The recording process was done at a rapid pace, with the band working smoothly and efficiently to create and record the tracks.
“I’ve never really worked that fast, never written that fast,” MacDougall said. “We would start with one chord progression and then end up with a whole chorus, bridge and everything else within a half-hour or so, and then Chris would run outside and come up with some lyrics, go sit out in the trees and then run back in with his notepad. We got stuff done really, really fast.”
Chris Robinson Brotherhood is a self-described psychedelic rock band, with its fair share of jamming, and its ultimate goal is to keep the crowd moving.
“I would say it really is a boogie if we get down,” MacDougall said. “People dance, they dance all night. We’ve been trying to just find the boogie in everything that we play.
“For me I’m always trying to find a little bit of humor and a little bit of boogie, whatever it is. So we’re always on that mission, and it’s fun, it’s a get down.”
Improvisational content is a key component for the band, although not all of the jam portions are off-the-cuff.
“I think even some bands that are super jammy, some of the bits that seem really jammy are actually quite scripted,” MacDougall mused. “For this band, because we’re pretty lazy, when it comes to the moments when nobody knows what they’re doing, that’s real. So with us it’s a very polar difference. The parts that are scripted are very scripted, but the parts that are not? We have no idea what’s going to happen.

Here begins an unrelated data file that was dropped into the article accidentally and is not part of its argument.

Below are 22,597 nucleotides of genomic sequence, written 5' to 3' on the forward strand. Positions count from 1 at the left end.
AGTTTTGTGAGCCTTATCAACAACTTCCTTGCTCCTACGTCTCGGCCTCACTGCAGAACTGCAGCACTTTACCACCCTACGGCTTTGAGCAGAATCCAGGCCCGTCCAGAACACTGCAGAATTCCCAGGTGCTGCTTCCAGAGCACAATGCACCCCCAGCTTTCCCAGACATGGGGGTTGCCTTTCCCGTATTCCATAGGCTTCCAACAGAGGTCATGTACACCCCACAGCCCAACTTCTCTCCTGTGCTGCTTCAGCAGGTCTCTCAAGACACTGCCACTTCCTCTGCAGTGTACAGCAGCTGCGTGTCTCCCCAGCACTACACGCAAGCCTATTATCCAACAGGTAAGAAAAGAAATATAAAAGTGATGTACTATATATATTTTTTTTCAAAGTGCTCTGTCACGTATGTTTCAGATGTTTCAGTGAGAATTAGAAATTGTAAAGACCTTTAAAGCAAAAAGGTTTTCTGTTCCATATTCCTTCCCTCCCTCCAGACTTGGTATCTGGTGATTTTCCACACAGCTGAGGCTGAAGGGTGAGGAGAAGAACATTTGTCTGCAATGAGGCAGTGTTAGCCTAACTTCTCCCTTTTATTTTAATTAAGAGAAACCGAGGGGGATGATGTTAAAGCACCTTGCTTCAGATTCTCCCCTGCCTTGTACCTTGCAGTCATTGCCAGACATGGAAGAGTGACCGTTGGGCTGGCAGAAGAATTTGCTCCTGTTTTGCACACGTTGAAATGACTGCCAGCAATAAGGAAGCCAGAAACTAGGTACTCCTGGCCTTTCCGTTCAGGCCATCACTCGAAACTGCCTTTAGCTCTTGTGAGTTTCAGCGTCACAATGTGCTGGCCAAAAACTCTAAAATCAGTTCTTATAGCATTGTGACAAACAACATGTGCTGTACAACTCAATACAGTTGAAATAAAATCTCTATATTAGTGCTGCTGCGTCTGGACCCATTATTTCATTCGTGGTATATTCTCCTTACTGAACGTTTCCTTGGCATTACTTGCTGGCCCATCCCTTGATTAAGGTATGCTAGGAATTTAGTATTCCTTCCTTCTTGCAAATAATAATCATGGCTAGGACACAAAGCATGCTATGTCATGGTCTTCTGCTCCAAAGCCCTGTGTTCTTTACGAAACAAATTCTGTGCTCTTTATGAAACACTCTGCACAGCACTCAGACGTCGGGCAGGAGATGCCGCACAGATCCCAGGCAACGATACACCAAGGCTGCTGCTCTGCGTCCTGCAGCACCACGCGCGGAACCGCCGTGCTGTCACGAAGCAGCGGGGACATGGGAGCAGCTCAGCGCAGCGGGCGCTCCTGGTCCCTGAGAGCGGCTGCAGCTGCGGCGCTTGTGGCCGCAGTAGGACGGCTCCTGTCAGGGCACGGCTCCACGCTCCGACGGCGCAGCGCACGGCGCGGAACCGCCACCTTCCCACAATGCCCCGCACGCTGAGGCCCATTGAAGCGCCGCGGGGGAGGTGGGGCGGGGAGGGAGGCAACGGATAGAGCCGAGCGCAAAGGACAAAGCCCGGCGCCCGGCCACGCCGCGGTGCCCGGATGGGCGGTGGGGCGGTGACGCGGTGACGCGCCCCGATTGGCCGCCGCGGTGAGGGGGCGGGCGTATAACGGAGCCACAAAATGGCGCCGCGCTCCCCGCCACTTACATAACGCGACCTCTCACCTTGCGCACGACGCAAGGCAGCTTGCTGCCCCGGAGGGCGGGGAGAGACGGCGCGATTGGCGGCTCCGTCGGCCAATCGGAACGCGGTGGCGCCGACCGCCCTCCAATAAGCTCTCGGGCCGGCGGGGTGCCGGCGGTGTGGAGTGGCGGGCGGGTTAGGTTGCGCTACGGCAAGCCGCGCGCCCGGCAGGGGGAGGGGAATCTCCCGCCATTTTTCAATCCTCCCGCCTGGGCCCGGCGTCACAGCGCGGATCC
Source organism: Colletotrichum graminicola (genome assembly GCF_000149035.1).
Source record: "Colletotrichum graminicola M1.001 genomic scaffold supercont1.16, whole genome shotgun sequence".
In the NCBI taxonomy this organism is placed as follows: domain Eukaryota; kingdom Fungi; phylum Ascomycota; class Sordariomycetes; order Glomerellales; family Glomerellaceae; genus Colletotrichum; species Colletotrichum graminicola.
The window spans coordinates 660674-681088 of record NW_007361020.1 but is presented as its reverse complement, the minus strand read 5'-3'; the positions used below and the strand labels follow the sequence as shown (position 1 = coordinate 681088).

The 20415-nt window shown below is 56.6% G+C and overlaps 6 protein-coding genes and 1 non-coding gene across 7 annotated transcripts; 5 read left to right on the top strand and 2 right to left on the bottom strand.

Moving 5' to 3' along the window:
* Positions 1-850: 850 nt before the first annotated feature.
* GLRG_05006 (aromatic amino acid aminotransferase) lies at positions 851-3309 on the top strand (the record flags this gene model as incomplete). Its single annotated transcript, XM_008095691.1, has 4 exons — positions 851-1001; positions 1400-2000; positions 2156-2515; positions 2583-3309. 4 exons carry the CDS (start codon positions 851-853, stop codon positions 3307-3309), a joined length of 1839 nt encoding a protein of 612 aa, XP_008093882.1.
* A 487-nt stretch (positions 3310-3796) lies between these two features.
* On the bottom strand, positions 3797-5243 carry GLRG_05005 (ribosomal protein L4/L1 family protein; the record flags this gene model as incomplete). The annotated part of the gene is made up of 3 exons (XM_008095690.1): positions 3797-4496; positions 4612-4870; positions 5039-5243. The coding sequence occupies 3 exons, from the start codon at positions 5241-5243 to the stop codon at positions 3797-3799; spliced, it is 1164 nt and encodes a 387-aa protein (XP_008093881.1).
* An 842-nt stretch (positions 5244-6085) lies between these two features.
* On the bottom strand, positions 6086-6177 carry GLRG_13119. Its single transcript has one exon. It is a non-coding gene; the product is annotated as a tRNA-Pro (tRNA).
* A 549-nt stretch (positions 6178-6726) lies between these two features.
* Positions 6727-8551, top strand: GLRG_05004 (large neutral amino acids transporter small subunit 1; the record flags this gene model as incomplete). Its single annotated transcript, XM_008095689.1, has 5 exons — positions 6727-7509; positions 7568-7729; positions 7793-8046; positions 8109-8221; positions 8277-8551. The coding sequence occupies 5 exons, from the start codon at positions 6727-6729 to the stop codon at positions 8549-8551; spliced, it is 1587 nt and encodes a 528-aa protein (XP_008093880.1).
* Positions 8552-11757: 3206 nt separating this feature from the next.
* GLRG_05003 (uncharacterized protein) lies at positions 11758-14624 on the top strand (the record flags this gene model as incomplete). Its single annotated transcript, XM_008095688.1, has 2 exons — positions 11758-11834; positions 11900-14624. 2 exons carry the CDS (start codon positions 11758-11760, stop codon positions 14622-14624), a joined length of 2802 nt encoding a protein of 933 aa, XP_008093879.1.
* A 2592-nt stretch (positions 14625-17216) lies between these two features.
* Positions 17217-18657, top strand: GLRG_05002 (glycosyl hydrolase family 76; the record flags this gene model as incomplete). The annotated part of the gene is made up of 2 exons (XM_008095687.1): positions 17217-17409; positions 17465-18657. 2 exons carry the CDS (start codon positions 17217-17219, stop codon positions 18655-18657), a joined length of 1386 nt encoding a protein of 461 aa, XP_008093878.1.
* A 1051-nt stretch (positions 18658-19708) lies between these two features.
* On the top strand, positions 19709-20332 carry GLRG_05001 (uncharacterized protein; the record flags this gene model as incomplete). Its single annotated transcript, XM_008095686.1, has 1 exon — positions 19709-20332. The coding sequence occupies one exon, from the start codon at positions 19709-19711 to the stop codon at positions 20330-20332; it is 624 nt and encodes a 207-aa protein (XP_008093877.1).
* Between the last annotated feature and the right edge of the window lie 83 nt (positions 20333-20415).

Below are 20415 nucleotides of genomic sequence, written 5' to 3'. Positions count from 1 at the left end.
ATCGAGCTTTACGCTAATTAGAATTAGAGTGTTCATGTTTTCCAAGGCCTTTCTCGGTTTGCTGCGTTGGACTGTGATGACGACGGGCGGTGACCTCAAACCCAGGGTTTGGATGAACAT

“If it goes my way, if we really get into some real space where you lose time and tone, and just free associate sounds and whatever for a while, that’s where I love to be. So if we get there in a night I’m happy.”
Another core element of Chris Robinson Brotherhood’s live performance is the mindset of outdoing oneself musically, night after night.
“I love getting it right,” MacDougall said. “Every show is a chance to show up the last one, you know. It really is like that, still. I think we’re really lucky to feel that every night. You touch on something one show, and everyone looks around and goes ‘whoa, that was really rad,’ and you know you won’t remember it, but you know the next night you have to do something to get that feeling back, or more.”
For his part, he’s primarily stoked about beginning to perform this newest batch of songs in front of live crowds.
“It sounds pretty cheesy, but I’m super excited to start playing these songs,” MacDougall said. “We’ve just been playing them at sound check, and I know we can’t play all of ‘em. We’re gonna sprinkle a few ones out there but we can’t play the whole record until it’s released, so I’m looking forward to actually playing all of these tunes and seeing where they go.”
His current favorite? “Blue Star Woman.”
“It’s got a thing that we haven’t really done before, and it’s kind of silly,” MacDougall said. “It’s got a real silly wiggle to it. I don’t know, there’s no pretension about it, it’s kind of openly funny. I think that when we play it everybody just feels good because it’s just kind of a little silly ditty. It doesn’t have any heaviness to it, there’s no drama. It just feels really good. And every time we play it, in the audience, everyone kind of just goes ‘woooo.’ Everyone seems to feel the same thing we do, so I like that.”